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This is the personal web site of Ian Sharpe, a software developer and writer based in Bath, United Kingdom.
Before taking up software development full-time I had a career in computer magazine publishing. A hobbyist obsession with programming diverted me into magazines from an even earlier career in railway civil engineering. That was in 1986 and for the next 16 years I was a writer and editor on high-profile titles. Some visitors may remember me from publications of yore such as PC Plus, PC Answers, PC Today and CPC Computing.
Much of the material on this site originates from that period and was written to fill column inches to short dealines. I created the software as an adjunct to the writing so not a lot time was spent on it!
There used to be a lot more (I reckon I wrote over a million words over my magazine career) but I drop items that become too outdated. The remainder survives while it stays popular, which remarkably it does.
And so the articles do not represent current interests or recent experience although I occasionally refresh them with new material.
There is no binding theme, just whatever came into my head to publish. Hence '@random'. That said, several pages deal with aspects of randomness. I don't know how that came about and it certainly wasn't a plan.
Some of my publishing experiences were exceptionally satisfying and many were great fun. But the world changed and the tide turned against the big-circulation magazines of the eighties and nineties. The gravy train was running out of juice and it was time to disembark, re-invent and move on.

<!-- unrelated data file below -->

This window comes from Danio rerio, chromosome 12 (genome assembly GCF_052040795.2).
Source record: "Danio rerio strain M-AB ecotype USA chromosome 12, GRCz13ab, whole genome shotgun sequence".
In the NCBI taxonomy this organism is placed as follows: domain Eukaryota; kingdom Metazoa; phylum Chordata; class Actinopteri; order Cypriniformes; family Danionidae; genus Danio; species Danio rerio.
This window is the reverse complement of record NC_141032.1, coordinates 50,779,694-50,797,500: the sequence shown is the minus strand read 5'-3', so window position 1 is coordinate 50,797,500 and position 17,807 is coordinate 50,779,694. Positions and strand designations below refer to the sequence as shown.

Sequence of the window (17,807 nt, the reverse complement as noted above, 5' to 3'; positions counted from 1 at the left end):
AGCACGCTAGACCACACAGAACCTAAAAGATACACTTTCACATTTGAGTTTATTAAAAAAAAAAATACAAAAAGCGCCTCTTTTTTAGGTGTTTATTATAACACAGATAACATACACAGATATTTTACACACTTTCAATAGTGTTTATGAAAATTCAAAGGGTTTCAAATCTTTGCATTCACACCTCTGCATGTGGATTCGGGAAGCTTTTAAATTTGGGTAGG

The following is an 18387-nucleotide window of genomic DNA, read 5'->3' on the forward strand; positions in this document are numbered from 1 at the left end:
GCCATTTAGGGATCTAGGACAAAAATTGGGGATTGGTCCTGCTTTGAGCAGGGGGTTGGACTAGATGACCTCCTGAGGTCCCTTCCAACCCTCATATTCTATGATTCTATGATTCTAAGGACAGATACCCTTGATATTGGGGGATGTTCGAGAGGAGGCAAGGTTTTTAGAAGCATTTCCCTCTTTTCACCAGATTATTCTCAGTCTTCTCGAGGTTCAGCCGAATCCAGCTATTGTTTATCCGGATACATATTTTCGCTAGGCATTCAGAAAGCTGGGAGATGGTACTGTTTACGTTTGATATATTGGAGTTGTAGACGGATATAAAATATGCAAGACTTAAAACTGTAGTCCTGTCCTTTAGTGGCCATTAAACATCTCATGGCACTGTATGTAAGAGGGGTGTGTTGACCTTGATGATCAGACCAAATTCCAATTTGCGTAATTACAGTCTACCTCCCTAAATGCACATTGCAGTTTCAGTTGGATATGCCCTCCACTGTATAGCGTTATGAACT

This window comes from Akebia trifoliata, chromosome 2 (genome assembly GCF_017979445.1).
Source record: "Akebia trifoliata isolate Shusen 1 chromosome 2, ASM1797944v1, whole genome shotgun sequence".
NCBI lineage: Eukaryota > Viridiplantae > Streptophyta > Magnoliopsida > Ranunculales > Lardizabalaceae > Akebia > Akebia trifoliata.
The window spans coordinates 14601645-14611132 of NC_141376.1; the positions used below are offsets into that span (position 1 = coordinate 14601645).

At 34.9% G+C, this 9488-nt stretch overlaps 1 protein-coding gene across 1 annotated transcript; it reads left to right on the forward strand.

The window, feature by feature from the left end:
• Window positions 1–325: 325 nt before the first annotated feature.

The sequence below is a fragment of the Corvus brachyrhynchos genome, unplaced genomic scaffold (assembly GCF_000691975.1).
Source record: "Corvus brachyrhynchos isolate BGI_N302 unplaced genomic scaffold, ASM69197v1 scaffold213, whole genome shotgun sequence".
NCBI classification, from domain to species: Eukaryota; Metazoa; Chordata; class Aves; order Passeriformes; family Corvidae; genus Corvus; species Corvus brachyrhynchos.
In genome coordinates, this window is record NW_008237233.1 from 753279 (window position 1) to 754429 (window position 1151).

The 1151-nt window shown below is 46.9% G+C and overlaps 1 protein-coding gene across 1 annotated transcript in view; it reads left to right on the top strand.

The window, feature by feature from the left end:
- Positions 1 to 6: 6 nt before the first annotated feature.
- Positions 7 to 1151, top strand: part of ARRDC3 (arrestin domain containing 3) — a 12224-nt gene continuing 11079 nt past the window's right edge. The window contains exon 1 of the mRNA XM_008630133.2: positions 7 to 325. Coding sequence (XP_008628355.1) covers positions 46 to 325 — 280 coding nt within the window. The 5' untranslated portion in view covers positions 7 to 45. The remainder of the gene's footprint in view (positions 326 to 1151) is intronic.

I had an ambition to write software professionally. I also had some ability, always having done it as a sideshow to my writing. I got my first magazine job partly on the strength of my ability to crank out publishable code in Z80 assembly language and Basic. Over the years I edited reams of programming tutorials in a variety of languages written by some very capable people.
So I switched career once more and spent five years as a developer at a busy digital printing outfit.
Now I work freelance, dividing my time between projects at local technical software/electronics company Dot Software and whatever else I am engaged in. My professional services site is www.iansharpe.com.
Because my personal site is mostly old material, writing emails about it is not my favourite activity. Even 'quick' questions can take longer to answer than you might expect. It feels rude not to reply and sometimes I will respond, but forgive me if I do not.
If there is a real problem (or opportunity!) my address is email@example.com.
The download is in progress and should be visible soon.